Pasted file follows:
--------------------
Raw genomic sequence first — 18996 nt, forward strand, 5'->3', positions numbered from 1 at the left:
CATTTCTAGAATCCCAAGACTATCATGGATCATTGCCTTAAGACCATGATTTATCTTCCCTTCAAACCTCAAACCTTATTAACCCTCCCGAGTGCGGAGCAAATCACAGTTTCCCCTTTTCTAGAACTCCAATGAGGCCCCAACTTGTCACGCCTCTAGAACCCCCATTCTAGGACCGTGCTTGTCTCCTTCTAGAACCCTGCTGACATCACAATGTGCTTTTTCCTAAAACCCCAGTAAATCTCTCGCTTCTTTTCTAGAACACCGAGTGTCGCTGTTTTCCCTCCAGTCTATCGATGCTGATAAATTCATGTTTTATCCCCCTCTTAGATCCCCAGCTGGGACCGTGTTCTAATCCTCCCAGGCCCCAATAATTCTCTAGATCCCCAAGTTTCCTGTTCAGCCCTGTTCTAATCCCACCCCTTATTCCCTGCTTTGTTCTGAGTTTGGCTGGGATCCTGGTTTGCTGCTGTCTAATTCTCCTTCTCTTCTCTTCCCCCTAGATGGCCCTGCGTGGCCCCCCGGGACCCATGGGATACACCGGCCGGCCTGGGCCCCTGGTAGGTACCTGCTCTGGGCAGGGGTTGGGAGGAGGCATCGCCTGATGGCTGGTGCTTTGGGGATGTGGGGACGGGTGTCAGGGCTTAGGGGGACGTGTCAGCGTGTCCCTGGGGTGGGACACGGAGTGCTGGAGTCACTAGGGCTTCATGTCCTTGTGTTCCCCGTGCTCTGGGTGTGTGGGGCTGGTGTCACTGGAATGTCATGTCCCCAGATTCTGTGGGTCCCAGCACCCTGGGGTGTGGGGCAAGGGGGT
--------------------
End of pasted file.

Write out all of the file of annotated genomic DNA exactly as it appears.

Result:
Raw genomic sequence first — 18996 nt, forward strand, 5'->3', positions numbered from 1 at the left:
CATTTCTAGAATCCCAAGACTATCATGGATCATTGCCTTAAGACCATGATTTATCTTCCCTTCAAACCTCAAACCTTATTAACCCTCCCGAGTGCGGAGCAAATCACAGTTTCCCCTTTTCTAGAACTCCAATGAGGCCCCAACTTGTCACGCCTCTAGAACCCCCATTCTAGGACCGTGCTTGTCTCCTTCTAGAACCCTGCTGACATCACAATGTGCTTTTTCCTAAAACCCCAGTAAATCTCTCGCTTCTTTTCTAGAACACCGAGTGTCGCTGTTTTCCCTCCAGTCTATCGATGCTGATAAATTCATGTTTTATCCCCCTCTTAGATCCCCAGCTGGGACCGTGTTCTAATCCTCCCAGGCCCCAATAATTCTCTAGATCCCCAAGTTTCCTGTTCAGCCCTGTTCTAATCCCACCCCTTATTCCCTGCTTTGTTCTGAGTTTGGCTGGGATCCTGGTTTGCTGCTGTCTAATTCTCCTTCTCTTCTCTTCCCCCTAGATGGCCCTGCGTGGCCCCCCGGGACCCATGGGATACACCGGCCGGCCTGGGCCCCTGGTAGGTACCTGCTCTGGGCAGGGGTTGGGAGGAGGCATCGCCTGATGGCTGGTGCTTTGGGGATGTGGGGACGGGTGTCAGGGCTTAGGGGGACGTGTCAGCGTGTCCCTGGGGTGGGACACGGAGTGCTGGAGTCACTAGGGCTTCATGTCCTTGTGTTCCCCGTGCTCTGGGTGTGTGGGGCTGGTGTCACTGGAATGTCATGTCCCCAGATTCTGTGGGTCCCAGCACCCTGGGGTGTGGGGCAAGGGGGT